U.K. stocks fell, extending this week’s decline for the FTSE 100 Index, on renewed concern that the global economic recovery is at risk.
Kazakhmys Plc and Xstrata Plc led losses among basic- resources companies. Vedanta Resources Plc tumbled 4.9 percent as people with knowledge of the matter said the company is in talks to buy a controlling stake in Cairn Energy Plc’s Indian oil-exploration unit.
The FTSE 100 dropped 22.87, or 0.4 percent, to 5,243.19 as of 12:10 p.m. in London, erasing an earlier gain of 0.8 percent. The gauge has lost 1.7 percent this week as the Federal Reserve said the U.S. economy’s recovery is likely to be “more modest” than forecast and the Bank of England cut its estimate for U.K. growth. The FTSE All-Share Index fell 0.4 percent today, while Ireland’s ISEQ Overall Index retreated 0.7 percent.
“The slowdown in growth that we anticipate has started to be priced into markets and will go on doing so until the end of the year,” said Vincent Treulet, chief investment strategist at BNP Paribas Investment Partners in Paris. “This is a market that remains adverse to risk, and especially to sovereign risk.”
The yield premium that investors demand to hold Greek 10- year bonds instead of benchmark German debt of similar maturity rose to 800 basis points today for the first time since June 28. Demand fell at sales of 2015 and 2025 Italian debt.
U.K. stocks had earlier climbed as Germany’s economy grew in the second quarter at the fastest pace since the country’s reunification two decades ago. German gross domestic product surged 2.2 percent from the first quarter, fueling euro-area growth of 1 percent, the fastest in four years. Economists had forecast GDP would rise 1.3 percent in Germany and 0.7 percent in the currency bloc.
Germany’s performance highlights the growth differential across the euro region in a quarter that saw the Greek fiscal crisis threaten to break the bloc apart. France’s economy expanded 0.6 percent in the period, Italy’s 0.4 percent and Spain’s 0.2 percent, while Greece experienced a 1.5 percent contraction.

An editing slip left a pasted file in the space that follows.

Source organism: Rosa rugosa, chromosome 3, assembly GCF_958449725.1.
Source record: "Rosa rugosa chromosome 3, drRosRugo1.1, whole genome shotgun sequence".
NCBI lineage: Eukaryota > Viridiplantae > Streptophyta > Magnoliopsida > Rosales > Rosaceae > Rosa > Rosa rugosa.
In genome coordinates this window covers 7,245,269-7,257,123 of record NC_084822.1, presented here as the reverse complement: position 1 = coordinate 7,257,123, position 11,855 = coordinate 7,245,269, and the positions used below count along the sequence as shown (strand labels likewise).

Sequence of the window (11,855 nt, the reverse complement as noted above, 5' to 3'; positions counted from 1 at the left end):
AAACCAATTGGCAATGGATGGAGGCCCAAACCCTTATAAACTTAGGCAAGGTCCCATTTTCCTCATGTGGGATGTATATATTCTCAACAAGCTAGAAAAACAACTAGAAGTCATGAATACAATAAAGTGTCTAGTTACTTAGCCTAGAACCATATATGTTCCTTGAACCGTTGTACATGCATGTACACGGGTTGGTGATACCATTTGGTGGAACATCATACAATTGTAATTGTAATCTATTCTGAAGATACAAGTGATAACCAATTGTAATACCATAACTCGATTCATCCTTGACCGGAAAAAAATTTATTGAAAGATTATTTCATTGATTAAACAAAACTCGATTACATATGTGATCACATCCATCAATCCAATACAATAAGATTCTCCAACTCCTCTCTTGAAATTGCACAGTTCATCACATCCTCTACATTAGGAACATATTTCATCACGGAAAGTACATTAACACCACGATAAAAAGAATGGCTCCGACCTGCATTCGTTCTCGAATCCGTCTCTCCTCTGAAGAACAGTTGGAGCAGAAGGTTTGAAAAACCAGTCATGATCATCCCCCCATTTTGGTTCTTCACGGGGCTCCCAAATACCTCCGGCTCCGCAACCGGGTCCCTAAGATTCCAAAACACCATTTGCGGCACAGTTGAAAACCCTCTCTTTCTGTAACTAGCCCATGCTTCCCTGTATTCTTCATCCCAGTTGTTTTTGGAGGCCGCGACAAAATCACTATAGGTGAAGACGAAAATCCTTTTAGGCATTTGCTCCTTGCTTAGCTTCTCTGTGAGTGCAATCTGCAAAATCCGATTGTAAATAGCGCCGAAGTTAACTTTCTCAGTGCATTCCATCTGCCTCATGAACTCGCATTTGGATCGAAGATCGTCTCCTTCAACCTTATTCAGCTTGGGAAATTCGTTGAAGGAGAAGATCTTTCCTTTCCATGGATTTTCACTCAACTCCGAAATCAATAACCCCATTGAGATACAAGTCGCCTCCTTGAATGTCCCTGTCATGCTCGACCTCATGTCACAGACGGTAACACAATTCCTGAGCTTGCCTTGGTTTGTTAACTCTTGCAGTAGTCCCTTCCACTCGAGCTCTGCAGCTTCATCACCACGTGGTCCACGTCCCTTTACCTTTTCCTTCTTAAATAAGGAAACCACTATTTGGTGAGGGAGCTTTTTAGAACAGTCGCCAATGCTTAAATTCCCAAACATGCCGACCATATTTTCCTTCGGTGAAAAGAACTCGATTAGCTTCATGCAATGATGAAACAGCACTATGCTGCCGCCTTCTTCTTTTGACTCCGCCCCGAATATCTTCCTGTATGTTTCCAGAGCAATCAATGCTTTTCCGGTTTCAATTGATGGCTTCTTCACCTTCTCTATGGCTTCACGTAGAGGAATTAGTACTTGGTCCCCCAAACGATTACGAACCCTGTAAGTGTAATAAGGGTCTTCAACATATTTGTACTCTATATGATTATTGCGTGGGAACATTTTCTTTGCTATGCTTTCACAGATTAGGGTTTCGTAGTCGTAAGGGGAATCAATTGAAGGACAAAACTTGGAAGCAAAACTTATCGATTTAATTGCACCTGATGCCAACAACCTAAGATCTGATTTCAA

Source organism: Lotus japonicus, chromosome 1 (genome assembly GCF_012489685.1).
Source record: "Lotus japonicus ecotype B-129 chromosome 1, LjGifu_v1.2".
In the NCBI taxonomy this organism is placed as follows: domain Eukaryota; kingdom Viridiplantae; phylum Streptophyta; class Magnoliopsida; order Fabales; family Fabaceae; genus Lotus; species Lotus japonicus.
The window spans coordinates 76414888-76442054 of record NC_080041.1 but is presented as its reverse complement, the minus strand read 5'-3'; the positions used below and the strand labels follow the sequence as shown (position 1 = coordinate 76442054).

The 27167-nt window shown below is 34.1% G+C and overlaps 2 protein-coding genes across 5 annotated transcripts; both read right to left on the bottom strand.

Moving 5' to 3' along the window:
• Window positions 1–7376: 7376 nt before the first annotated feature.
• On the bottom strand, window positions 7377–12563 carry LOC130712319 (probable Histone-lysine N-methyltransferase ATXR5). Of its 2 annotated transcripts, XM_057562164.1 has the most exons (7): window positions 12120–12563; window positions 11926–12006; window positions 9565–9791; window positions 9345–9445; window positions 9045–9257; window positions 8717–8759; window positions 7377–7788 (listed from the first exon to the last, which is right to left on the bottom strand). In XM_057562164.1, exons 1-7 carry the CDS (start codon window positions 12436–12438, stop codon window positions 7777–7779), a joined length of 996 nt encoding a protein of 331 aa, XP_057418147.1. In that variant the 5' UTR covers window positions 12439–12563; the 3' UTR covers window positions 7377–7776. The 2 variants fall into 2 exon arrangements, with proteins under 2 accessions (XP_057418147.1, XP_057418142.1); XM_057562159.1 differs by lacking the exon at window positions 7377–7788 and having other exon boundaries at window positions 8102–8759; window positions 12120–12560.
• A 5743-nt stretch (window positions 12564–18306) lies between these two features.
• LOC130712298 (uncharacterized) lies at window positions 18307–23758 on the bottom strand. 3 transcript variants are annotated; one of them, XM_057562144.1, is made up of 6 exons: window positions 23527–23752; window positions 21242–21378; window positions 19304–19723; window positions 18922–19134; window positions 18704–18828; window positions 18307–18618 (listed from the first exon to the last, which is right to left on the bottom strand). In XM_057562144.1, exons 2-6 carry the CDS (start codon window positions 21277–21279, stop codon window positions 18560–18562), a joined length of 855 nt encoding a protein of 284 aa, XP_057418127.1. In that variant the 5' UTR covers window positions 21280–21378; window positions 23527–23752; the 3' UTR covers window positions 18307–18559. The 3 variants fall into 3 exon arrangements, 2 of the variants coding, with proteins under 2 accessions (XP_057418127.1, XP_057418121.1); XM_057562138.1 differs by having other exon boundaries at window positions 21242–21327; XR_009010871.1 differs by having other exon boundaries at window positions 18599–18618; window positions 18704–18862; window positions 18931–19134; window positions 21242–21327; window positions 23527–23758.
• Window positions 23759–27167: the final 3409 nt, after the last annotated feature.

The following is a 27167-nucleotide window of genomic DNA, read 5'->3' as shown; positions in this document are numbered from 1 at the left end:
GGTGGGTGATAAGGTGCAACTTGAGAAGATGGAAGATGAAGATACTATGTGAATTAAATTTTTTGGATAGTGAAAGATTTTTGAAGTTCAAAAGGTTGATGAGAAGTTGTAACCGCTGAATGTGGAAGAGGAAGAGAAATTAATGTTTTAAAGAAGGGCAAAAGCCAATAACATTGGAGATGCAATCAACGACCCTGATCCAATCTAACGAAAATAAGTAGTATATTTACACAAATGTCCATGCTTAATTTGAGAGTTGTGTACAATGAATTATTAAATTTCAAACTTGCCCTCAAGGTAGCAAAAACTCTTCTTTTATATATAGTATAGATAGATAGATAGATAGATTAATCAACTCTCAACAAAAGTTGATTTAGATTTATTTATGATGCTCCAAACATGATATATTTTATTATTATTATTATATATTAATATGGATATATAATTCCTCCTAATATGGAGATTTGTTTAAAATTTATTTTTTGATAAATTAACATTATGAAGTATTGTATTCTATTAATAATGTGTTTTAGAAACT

Kazakhmys, Kazakhstan’s biggest copper producer, dropped 2 percent to 1,146 pence. Xstrata, the world’s biggest exporter of coal for power stations, fell 1.6 percent to 991.4 pence.
Vedanta, the mining company controlled by billionaire Anil Agarwal, plunged 4.9 percent to 2,075 pence, extending yesterday’s 7.5 percent slide. The company is in advanced talks to buy more than 50 percent in Cairn India Ltd., according to two people with knowledge of the matter. Cairn Energy rose 1 percent to 457.4 pence.
Aviva Plc gained 4.3 percent to 383.1 pence as two people with knowledge of the situation said RSA Insurance Group Plc made a 5 billion-pound ($7.8 billion) bid for Aviva’s general insurance business.
The bid was rejected by Aviva and there are no current negotiations between the two companies, said the people, declining to be identified because the matter is private. Officials at Aviva and RSA declined to comment. RSA, the U.K.’s biggest non-life insurer, slipped 0.7 percent to 127.6 pence. Legal & General Group Plc, the U.K.’s second-biggest life insurer by assets, climbed 2.6 percent to 90.15 pence.